1. Everyone will preface their turn to share work with ‘This is really awful. First draft. Just written today.’ Even if it’s the most brilliant thing every written.
2. They will let you read your work out loud when you haven’t deemed it worthy of printing yet.
3. If they are a good group, they will tell you when your work is crap. But they’ll say it like this – ‘this is a great first attempt,’ or ‘you can always come back to this chapter when your draft is complete,’ or ‘Is this Times New Roman font? Just gorgeous.’
4. When you don’t have pages to share they will let you blather on about plot problems that you can barely articulate and yet they manage to give genius advice that gets you right back on track.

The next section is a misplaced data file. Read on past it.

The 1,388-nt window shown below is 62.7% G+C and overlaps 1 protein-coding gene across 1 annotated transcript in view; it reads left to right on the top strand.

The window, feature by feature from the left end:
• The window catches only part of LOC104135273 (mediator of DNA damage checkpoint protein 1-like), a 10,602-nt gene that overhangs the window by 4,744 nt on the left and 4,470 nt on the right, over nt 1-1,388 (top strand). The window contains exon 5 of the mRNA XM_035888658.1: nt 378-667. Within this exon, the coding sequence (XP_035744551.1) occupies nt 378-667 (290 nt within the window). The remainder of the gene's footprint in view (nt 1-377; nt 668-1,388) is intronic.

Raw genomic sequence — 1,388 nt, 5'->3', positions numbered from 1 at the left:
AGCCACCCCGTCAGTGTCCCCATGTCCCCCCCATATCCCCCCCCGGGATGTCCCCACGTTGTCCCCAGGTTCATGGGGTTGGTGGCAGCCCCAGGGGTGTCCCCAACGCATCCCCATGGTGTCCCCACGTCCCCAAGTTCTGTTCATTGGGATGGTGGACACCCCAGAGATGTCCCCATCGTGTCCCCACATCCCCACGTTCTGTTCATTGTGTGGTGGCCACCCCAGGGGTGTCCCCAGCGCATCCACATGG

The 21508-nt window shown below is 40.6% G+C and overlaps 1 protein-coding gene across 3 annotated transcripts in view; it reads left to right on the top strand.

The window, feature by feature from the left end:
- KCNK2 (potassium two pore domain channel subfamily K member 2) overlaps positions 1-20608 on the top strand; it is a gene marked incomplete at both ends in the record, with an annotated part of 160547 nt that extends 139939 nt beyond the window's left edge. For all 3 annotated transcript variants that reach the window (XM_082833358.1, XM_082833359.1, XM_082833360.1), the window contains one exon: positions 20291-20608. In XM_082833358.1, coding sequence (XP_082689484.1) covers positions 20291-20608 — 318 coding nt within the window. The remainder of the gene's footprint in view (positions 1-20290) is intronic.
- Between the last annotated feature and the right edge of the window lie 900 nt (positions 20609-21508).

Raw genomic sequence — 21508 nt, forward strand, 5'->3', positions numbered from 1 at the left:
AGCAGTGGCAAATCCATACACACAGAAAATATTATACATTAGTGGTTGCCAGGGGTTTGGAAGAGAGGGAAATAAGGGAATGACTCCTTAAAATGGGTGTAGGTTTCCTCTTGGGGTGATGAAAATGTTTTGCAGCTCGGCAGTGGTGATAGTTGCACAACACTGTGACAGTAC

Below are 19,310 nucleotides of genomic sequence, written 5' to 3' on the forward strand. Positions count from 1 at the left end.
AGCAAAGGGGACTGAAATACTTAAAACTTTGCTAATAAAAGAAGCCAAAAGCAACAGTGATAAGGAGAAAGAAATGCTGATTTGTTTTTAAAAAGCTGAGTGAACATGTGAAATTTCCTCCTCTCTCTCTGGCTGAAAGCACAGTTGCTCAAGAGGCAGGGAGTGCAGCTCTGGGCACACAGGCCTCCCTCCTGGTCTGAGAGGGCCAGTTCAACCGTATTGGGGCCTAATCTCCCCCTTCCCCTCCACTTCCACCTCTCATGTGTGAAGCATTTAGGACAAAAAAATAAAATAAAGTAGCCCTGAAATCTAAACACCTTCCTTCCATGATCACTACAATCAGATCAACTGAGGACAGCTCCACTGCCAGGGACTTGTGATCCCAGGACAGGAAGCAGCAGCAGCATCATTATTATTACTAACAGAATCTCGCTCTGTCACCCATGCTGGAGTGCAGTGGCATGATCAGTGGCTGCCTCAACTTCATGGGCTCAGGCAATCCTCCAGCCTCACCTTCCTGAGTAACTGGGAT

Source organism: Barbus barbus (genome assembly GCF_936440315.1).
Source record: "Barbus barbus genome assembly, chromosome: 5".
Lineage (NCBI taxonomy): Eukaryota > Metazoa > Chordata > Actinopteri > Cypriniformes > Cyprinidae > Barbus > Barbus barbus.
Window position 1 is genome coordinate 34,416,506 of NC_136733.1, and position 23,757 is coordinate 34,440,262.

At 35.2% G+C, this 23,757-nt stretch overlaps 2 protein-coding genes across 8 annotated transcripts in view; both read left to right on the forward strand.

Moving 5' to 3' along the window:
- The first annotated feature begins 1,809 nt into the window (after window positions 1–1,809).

5. They buy the best books and share them with you. And they don’t even get upset when it takes you three months to return them.
6. They tell you to stop wearing flip-flops in the middle of October and then all laugh because - now that they think about it - you wear flip-flops all the time. And then you tell them to mind their own business and get back to the writing.
7. They are equally good at critiquing queries and bios and synopses as they are pages of a manuscript.
8. They go to each other’s books signings and book launches and comment on their book blog tours.
9. The first few minutes of group may be all about the coffee and cookies or how someone’s kid keeps getting the ‘thinking chair’ in Kindergarten, but they always know when to get down to business.
10. Nobody leaves until everyone gets the chance to share their work, or talk about plot problems, sometimes vent about rejections or celebrate good news. And no one knows better than the writing group how terrible the rejection is or how sweet the good news, because after all of their help, it feels like their news too.